One of the big financial stories of 2014 has been Amazon versus its investors. The company’s stock, after climbing nearly 40% in 2013, started to slip early this year, then plunged 11% on the last day of trading in January. Throughout February, the stock remained in the doldrums.
Investors, it seems, are weary of Jeff Bezos’ practice of plowing Amazon’s oversized revenue into secret projects designed to grow the massive company even more. The stock’s big drop in January coincided with the company’s announcement that it planned to raise the price of Amazon Prime, a sign that investors don’t trust management to use whatever money the price hike might generate to benefit shareholders.
Concern is mounting that the venture-capital model might be broken. Returns have been relatively poor in the past decade. More importantly, perhaps, the innovation outcome has been somewhat disappointing. As PayPal cofounder Peter Thiel complained, “We wanted flying cars; we got 140 characters.”
One key reason for this might be the way venture-capital funds are typically structured. Such funds have been organized for decades as limited partnerships, raising commitments among external investors to be invested and returned within 10 years.
It’s widely believed that uncertainty is bad for business. If you don’t have the right information, you make the wrong decisions. Or you make no decisions at all. We saw this play out during the financial crisis when there was quite a lot of uncertainty and many investors held back.
With that in mind, my colleagues and I recently looked at the effect of having greater financial information available within an industry. Specifically, we studied the impact of public firms on an industry, as public firms are required to disclose large amounts of information. They have to issue quarterly financial statements and provide information on operational details such as business strategy, expected future outlook, and business risk. Financial analysts and the business press provide even more information on those companies. Taken together, that disclosure activity can improve the information environment for firms in that industry by reducing uncertainty.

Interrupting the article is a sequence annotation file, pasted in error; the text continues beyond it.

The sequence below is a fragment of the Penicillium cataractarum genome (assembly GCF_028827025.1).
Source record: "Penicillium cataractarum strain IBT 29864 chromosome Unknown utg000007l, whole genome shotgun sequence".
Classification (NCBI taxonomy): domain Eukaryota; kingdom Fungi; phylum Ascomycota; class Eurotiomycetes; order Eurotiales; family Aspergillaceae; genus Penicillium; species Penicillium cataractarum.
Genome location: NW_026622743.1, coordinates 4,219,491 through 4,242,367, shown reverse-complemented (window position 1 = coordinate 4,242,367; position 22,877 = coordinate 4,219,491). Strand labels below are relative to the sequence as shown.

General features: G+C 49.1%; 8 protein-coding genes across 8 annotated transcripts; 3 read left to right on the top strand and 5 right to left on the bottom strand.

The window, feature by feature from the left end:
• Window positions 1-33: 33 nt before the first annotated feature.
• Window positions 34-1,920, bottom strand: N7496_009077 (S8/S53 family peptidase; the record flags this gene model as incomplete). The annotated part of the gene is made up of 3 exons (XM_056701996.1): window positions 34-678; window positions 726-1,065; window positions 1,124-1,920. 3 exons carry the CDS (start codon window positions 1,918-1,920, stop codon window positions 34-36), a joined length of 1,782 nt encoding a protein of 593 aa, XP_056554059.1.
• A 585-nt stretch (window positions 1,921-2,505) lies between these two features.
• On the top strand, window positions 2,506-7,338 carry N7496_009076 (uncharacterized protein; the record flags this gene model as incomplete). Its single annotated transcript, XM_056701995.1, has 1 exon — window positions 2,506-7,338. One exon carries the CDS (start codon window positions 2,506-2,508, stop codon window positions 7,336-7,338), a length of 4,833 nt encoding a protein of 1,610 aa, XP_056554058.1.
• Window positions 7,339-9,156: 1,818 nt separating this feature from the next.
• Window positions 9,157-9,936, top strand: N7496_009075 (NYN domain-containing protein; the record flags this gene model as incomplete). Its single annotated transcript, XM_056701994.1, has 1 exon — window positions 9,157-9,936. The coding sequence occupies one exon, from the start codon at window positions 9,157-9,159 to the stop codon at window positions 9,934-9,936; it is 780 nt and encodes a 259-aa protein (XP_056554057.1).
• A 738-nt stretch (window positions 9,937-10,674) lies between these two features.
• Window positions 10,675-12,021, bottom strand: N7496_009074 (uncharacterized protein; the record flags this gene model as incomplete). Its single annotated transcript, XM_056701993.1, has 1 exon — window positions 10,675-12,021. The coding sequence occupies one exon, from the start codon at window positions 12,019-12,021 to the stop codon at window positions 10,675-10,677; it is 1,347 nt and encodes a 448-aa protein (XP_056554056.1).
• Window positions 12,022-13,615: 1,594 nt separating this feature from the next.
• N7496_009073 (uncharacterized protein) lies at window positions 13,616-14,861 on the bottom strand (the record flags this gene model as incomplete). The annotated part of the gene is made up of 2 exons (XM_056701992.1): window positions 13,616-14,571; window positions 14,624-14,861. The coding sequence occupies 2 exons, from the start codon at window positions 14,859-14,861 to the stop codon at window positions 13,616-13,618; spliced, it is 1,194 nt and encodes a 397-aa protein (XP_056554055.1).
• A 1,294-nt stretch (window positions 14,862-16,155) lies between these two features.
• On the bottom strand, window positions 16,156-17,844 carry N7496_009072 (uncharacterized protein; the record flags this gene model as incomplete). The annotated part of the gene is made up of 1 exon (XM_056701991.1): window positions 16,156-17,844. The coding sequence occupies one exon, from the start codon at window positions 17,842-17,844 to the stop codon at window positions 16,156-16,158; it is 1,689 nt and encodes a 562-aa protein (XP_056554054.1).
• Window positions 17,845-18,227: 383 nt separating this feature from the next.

When Congress passed the Jumpstart Our Business Start-ups Act (“JOBS Act”) last year, the rationale sounded right: some “good ideas” don’t come to market because entrepreneurs often lack the necessary connections to privately raise significant amounts of capital. If they could get such funding, the argument went, jobs would be created. And that’s a good thing.
So part of the JOBS Act now permits private firms, including start-ups, to seek equity investments without registering shares for sale, though only from accredited investors. But if implemented, other provisions of the law would allow entrepreneurs and others to use crowd sourcing or social media to troll for money from virtually any would-be private investor. And that’s not such a good thing.
IPOs are making a comeback, according to Ernst & Young. E&Y surveyed 300 institutional investors and found that 82 percent had invested in IPO or pre-IPO stocks in the previous 12 months, compared with only 18 percent in the prior two years.
While the rebound has occurred across industries, investors clearly like certain kinds of companies more than others. Biotech has had a string of successful IPOs. This infusion of capital will allow companies to get their products to market faster, which should get us closer to curing or combating diseases. The social media industry also has been drawing IPO investors of late, despite Facebook’s bungled IPO in the spring of 2012.